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1st release of an LSA authentication package

Finally, after mulling over the idea to write an LSA authentication
package for over 5 years and after 5 years of idly complaining about
Microsoft's documention, I now managed to create an LSA authentication
package to support our setuid implementation.

I've checked the code in a couple of minutes ago.  This new LSA
authentication code has been tested on Windows 2000, XP, XP 64 bit,
2003 R2 64 bit and Vista RC2.

This LSA authentication package is supposed to replace the subauth stuff
entirely.  For now I have only disabled subauthentication, but I intend
to throw the code away at one point.

So, what are the advantages of having an LSA authentication package?

- The returned user token is matching the needs of all underlying OSes,
  especially the new concepts in Vista.

- A real logon session gets created.  Native calls to LookupAccountSid
  will return the correct domain\user combination (See the output of a
  native whoami.exe).

- The user token is an interactive token, not a network token as
  returned by subauthentication.

- The authentication package DLL can simply sit in /bin.  The
  installation and registration of the authentication package only
  requires to tweak a registry key and rebooting.

- This package comes complete with an installation script called

- Using LSA authentication allows services like sshd to run under the
  SYSTEM account again.  Using NtCreateToken requires SeCreateTokenPrivilege
  and starting with Windows 2003, services running under the SYSTEM
  account don't have this privilege anymore.  So it was necessary to add
  special user accounts like sshd_server.  LSA authentication only
  requires the SeTcbPrivilege, which SYSTEM is running with by default.

- Under Vista, the user token contains everything necessary to support
  mandatory integrity control.  It was *not* enough just to add a MIC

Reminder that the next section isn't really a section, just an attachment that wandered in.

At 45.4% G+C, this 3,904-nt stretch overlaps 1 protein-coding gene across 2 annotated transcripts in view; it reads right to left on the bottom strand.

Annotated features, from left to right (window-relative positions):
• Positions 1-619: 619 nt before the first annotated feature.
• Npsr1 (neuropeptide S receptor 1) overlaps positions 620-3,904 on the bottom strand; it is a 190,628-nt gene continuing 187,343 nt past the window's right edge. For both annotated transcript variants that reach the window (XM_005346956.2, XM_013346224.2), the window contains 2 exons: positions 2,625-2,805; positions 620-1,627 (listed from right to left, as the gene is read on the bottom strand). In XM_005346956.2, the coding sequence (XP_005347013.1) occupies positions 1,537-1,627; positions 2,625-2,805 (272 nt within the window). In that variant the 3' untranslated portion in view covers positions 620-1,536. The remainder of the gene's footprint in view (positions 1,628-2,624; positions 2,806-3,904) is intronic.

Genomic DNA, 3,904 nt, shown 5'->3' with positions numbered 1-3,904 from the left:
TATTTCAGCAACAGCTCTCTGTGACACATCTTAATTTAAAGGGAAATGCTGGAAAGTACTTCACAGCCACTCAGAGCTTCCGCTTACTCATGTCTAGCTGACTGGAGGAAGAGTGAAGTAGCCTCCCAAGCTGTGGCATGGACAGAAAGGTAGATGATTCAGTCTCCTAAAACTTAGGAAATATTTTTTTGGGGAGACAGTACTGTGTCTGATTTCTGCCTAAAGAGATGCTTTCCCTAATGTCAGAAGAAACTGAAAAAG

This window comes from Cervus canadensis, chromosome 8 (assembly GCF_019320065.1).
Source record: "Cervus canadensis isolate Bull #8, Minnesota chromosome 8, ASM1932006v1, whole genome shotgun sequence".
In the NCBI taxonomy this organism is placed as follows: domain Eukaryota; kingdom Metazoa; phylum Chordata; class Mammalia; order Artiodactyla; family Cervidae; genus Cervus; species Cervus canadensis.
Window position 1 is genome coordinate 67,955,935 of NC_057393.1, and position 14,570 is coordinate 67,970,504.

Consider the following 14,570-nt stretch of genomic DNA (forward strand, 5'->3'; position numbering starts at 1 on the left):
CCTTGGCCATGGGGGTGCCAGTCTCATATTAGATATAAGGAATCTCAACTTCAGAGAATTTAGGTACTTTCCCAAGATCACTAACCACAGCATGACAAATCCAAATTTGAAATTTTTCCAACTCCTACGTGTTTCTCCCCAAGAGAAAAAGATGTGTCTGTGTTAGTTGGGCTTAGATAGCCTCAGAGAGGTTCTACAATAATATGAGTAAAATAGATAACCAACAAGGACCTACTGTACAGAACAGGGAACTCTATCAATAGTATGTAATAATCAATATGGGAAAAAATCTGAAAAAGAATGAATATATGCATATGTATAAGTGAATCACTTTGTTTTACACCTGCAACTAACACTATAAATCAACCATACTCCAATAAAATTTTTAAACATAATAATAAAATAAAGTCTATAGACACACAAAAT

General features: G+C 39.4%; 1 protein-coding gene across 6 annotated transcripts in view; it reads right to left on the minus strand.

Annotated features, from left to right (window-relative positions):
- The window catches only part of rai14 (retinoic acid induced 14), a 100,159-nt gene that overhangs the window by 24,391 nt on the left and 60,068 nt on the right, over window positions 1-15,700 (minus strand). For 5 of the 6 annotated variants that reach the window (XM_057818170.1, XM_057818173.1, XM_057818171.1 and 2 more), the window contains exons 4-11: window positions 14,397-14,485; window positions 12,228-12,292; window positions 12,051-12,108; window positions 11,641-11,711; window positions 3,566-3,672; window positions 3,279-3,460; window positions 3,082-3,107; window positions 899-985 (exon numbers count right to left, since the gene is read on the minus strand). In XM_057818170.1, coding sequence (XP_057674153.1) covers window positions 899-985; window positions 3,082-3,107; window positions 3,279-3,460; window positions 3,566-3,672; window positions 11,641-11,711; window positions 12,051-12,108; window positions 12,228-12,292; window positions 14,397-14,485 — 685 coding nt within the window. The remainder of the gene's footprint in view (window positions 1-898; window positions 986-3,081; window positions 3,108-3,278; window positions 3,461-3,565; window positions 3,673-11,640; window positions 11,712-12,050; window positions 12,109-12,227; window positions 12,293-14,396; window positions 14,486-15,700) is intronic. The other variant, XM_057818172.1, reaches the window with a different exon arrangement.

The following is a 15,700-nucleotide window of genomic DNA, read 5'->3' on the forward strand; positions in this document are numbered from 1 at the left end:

SID to the group list and call NtCreateToken.  The underlying mechanism
  is a bit more complicated.  So, in the long run, the NtCreateToken
  method should only be a fallback to support NT 4.  All other systems
  are better off with LSA authentication.

And the drawbacks?

- As for subauthentication, this will not run on NT4 and earlier.
  The problem is that Windows provides a secure32.dll only starting
  with Windows 2000.  Secure32.dll is the DLL supposed to export the
  necessary functions like LsaLogonUser.  There is a secur32.dll
  for NT 4, shipped with the DSclient package (Active directory client
  extension for NT 4, downloadable from, but that
  secur32.dll does not export the functions necessary for the client
  side of LSA authentication, unfortunately.

- As for subauthentication, you have to have a 64 bit version of the
  authentication DLL.
  However, I have added a script to build the 64 bit DLL, and I have
  added a precompiled binary 64 bit DLL to the new lsaauth directory.
  `make install' installs both DLLs and cyglsa-config checks if it's
  running on a 32 bit or 64 bit system.  Depending on that test, it
  registers either cyglsa.dll or cyglsa64.dll.

Anything else?

- Yes.  LSA authentication packages are loaded by LSASS.EXE at boot
  time.  Consequentially it's impossible to replace the DLL without
  rebooting the machine.  Which means, everybody having registered the
  Cygwin LSA auth package will always have to reboot after installing a
  new Cygwin DLL version.  However, the cyglsa DLL is bound to the
  Cygwin version it's shipped with, so LSA authentication will fail
  until the machine has been rebooted.
- Obviously, the 64 bit DLL in the repository has to be rebuilt for
  each new Cygwin release.  I really hope we get a 64 bit enabled
  GCC at one point, so we can drop the requirement of having to build
  the 64 bit DLL using Visual C++.

Please give it a try.  It's really not difficult to install, especially
when using the cyglsa-config script.


Corinna Vinschen                  Please, send mails regarding Cygwin to
Cygwin Project Co-Leader          cygwin AT cygwin DOT com
Red Hat

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